Emory Cinematheque showed episodes of Good Times, the Fresh Prince of Bel Air, and Black-ish. The focus of this screening was on sitcoms. Sitcoms were described as “industrial projects, cultural artifacts, and creative endeavors.” This type of show is repeatedly declared dead, but it always remains because it is a reflection of popular culture. These shows depict three decades, and particularly, African American community over time.
Good Times portrays the Evans family living in a Chicago housing project. Notably, this is the first African American sitcom where blacks are writing, acting, and producing. There is a contrast between the Evans family in Good Times and the Johnson family in Black-ish. The Johnson family lives in a large home in a nice neighborhood. Their children attend private school. It is a more modern image of a successful African American family. Yet while the Fresh Prince of Bel Air also depicts an upper class family, the Johnson’s cultural sacrifices are highlighted.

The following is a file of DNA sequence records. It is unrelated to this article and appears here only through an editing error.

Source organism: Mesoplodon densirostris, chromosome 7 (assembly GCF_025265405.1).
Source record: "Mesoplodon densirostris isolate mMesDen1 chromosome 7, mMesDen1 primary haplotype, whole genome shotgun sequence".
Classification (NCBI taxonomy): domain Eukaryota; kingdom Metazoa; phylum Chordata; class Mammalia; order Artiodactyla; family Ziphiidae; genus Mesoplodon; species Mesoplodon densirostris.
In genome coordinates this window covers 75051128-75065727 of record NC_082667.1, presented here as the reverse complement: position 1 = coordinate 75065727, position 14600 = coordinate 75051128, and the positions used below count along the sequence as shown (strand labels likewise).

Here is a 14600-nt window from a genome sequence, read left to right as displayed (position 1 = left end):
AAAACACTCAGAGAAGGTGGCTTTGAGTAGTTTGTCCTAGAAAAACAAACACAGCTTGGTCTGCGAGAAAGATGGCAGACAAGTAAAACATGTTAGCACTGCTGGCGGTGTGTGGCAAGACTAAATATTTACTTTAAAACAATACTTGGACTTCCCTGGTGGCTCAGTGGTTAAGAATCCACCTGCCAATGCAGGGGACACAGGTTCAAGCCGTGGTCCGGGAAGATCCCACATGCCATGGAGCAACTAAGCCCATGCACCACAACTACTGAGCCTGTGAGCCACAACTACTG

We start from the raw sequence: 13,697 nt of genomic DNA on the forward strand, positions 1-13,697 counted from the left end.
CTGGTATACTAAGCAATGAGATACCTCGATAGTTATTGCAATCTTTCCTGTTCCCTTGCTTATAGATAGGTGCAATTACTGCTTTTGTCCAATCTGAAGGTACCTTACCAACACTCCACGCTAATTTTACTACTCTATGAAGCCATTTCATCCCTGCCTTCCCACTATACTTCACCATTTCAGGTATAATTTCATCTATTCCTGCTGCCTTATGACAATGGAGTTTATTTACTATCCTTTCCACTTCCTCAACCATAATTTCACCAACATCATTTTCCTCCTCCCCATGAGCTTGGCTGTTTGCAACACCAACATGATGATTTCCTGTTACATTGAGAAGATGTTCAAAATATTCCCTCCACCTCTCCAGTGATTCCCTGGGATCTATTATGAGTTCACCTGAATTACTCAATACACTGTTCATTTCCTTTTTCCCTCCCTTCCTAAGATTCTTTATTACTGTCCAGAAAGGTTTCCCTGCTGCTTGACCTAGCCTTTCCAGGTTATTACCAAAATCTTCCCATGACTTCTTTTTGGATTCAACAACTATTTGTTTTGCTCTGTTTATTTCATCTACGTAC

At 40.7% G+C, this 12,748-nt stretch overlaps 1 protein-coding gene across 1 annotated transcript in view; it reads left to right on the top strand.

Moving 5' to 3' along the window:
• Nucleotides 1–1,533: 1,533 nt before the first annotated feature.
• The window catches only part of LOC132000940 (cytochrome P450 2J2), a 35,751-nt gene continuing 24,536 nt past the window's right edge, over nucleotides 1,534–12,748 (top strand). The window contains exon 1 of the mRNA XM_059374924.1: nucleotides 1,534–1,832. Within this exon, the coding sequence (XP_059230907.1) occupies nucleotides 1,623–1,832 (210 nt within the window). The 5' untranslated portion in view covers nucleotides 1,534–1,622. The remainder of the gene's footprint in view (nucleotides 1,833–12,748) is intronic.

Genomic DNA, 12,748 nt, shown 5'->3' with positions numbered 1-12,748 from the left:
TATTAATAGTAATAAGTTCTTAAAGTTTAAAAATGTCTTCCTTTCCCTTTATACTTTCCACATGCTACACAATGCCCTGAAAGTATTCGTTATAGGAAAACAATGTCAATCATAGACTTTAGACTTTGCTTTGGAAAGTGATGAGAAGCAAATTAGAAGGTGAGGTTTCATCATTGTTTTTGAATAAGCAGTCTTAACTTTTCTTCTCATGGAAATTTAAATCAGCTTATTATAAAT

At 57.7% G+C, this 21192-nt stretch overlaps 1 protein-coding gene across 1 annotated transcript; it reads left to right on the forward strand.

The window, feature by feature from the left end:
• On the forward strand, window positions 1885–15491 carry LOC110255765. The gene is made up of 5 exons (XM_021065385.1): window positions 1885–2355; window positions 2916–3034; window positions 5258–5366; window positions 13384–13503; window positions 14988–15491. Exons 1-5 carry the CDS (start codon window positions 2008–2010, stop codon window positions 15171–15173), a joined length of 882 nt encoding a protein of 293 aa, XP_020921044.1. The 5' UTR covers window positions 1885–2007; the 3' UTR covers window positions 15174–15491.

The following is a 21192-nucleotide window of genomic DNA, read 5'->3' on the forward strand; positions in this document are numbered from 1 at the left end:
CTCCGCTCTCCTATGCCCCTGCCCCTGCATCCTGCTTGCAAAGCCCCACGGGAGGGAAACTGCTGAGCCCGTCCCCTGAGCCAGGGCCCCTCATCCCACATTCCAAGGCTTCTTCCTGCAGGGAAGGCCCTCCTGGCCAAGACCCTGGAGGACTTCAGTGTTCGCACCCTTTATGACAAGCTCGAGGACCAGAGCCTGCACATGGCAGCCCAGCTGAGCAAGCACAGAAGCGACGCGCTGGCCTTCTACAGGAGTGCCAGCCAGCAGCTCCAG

Unlike Good Times and the Fresh Prince of Bel Air, Black-ish shows an African American family living in a predominantly white neighborhood. In the episode, Dre realizes that his son is one of the only black children in his class. The show focuses on how their success has affected their connection to African American culture and community.
The development of female television characters was also noticeable. In the Fresh Prince of Bel Air, Aunt Vivian is portrayed mostly at home throughout the episode while in Black-ish, Rainbow is a successful doctor. The evolution in women’s roles can be viewed through the lens of these sitcoms as reflections of culture.